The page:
With his feeling for the average person (his parents were working-class), his pellucid writing style, his wit, and his broad range of interests, George makes the short article or review an art form in itself. For those who have seen it at its best—from Edmund Wilson to the aforementioned Gore Vidal—there is pleasure enough in reading a review without the need to purchase the book under consideration. As someone who finds the Sunday Times Book Review, the fiefdom of one neoconservative or another for the past three decades at least, aggravating to the point of punching your fist through the wall, George’s reviews are manna from heaven.
Drawn from many sources (ranging from Salmagundi to the Village Voice), the reviews and articles cover authors both sublime (Edmund Wilson) and ridiculous (Irving Kristol). A typical Scialabba article starts off with a whiz-bang opening paragraph. Here he is on Edmund Wilson:
It’s said that Art Tatum’s technique persuaded a great many young pianists to become insurance salesmen. Edmund Wilson’s chops were equally phenomenal; not as sheerly, immediately dazzling, perhaps, but in range, erudition, penetration, clarity, and unfussy elegance, no less jaw-dropping. And just as Tatum’s multi-volume Complete Solo Masterpieces (Pablo) is one of the summits of piano jazz, the Library of America’s new two-volume issue of Wilson’s essays and reviews from the 1920s, 30s, and 40s is one of the summits of twentieth-century literary criticism.
Thank goodness that when George Scialabba first came across Wilson’s prose, he did not decided to become an insurance salesman (or executive) like Wallace Stevens. Ironically, he did become a kind of white-collar slave at Harvard University but that did not prevent him from carrying on in Edmund Wilson’s tradition.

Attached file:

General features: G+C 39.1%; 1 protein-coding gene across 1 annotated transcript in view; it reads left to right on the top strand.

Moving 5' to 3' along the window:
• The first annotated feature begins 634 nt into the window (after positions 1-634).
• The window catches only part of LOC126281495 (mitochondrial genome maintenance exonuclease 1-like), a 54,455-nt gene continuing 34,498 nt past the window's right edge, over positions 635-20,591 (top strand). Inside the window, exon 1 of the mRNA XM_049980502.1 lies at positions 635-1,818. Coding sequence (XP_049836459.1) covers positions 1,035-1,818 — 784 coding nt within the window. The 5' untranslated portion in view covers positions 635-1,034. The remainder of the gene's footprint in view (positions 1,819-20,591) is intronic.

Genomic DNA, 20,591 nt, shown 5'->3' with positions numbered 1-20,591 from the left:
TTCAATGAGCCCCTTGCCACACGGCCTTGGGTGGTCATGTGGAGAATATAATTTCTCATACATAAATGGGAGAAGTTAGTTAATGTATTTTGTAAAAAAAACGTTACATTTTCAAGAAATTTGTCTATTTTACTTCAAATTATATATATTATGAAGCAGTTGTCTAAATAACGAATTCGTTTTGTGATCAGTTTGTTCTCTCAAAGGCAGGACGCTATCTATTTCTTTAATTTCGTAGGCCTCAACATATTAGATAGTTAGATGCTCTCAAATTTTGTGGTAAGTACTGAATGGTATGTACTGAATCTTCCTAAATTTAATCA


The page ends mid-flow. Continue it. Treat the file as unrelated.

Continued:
To complete the circle, George’s take on Edmund Wilson’s “To the Finland Station”, a famous essay about Lenin’s secret trip to Russia on a German train, evokes Hal Draper’s breach with “Leninist” dogmatism. Referring to Wilson’s critics like Paul Berman and David Remnick who found Wilson altogether too charitable to Wilson, George reminds us of Wilson’s political independence and willingness to challenge dogma—an obvious duty for intellectuals in the conformist 1930s:
And in the chapter on “Lenin at the Finland Station,” Wilson gives the last word to the anti-Bolshevik revolutionary Bogdanov, who, revolted by Lenin’s authoritarian declarations, “furiously scolded the audience: ‘You ought to be ashamed to applaud this nonsense – you cover yourselves with shame! And you call yourselves Marxists!’”
It seems to me that, notwithstanding his later self-criticism about To the Finland Station, Wilson was as clear-sighted about the evils of Leninism as his critics.
How true. Except that I would regard today’s “Leninists” as lacking the capacity to construct a dictatorship on the scale of Stalin’s. Their saving grace is their impotence.
Louis Proyect blogs at http://louisproyect.wordpress.com and is the moderator of the Marxism mailing list. In his spare time, he reviews films for CounterPunch.